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New Material Allows Lithium-Ion Batteries to Maintain Full Capacity for 5 Years

(Photo by Mika Baumeister on Unsplash)

One of the major limiting factores of rechargeable batteries today is how quickly their capacity can degrade. After just a year of regularly recharging a lithium-ion battery, it can’t get close to its full capacity anymore. However, a new material holds the promise of changing the situation and allowing full capacity charges for five or more years.

As EurekaAlert reports, a team of scientists working at the Japan Advanced Institute of Science and Technology (JAIST) has been looking specifically at the negative terminals inside lithium-ion batteries. They use graphite anodes, but also require a binder material otherwise the graphite would simply fall apart inside the battery.

Today, poly(vinylidene fluoride) (PVDF) is used as the binder material, but its performance isn’t great. After just 500 charge-discharge cycles, typically only 65% capacity can be achieved in a battery using PVDF. We’ve all experienced this when our smartphone battery no longer lasts a full day like it did when the phone was new, but such experiences could soon be a thing of the past.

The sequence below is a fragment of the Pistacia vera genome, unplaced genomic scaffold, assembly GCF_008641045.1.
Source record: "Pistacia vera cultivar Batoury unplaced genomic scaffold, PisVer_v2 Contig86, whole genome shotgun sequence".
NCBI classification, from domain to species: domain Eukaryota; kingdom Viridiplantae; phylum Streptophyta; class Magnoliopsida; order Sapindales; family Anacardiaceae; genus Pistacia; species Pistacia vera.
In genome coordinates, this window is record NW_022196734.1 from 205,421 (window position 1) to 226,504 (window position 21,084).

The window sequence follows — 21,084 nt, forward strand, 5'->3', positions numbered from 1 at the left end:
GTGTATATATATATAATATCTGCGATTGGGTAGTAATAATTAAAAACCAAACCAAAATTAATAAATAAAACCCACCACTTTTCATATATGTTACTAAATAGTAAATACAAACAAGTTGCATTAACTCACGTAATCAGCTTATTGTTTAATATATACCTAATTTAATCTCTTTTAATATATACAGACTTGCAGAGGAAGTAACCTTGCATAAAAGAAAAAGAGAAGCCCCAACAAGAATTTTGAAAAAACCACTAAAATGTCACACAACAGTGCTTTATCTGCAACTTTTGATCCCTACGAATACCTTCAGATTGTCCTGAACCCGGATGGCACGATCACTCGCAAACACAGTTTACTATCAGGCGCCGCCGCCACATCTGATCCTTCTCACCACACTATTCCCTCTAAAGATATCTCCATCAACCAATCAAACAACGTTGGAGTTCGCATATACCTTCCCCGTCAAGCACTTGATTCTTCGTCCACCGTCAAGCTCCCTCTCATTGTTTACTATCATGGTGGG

The JAIST team discovered a new, and almost unpronounceable new binder material called bis-imino-acenaphthenequinone-paraphenylene (BP) copolymer. The good news is, BP allows a battery to maintain 95% capacity for more than 1,700 charge-discharge cycles. In other words, it allows a lithium-ion battery to be fully recharged daily for almost five years, and possibly even longer. That’s according to Professor Noriyoshi Matsumi who led the study.

According to Matsumi, “The realization of durable batteries will help in the development of more reliable products for long-term use. This will encourage consumers to purchase more expensive battery-based assets like electric vehicles, which will be used for many years.” It’s certainly great news for our smartphones, tablets, and laptops, but even better news for electric vehicles where the lifespan of the batteries they rely on is so important, as is the range they offer.

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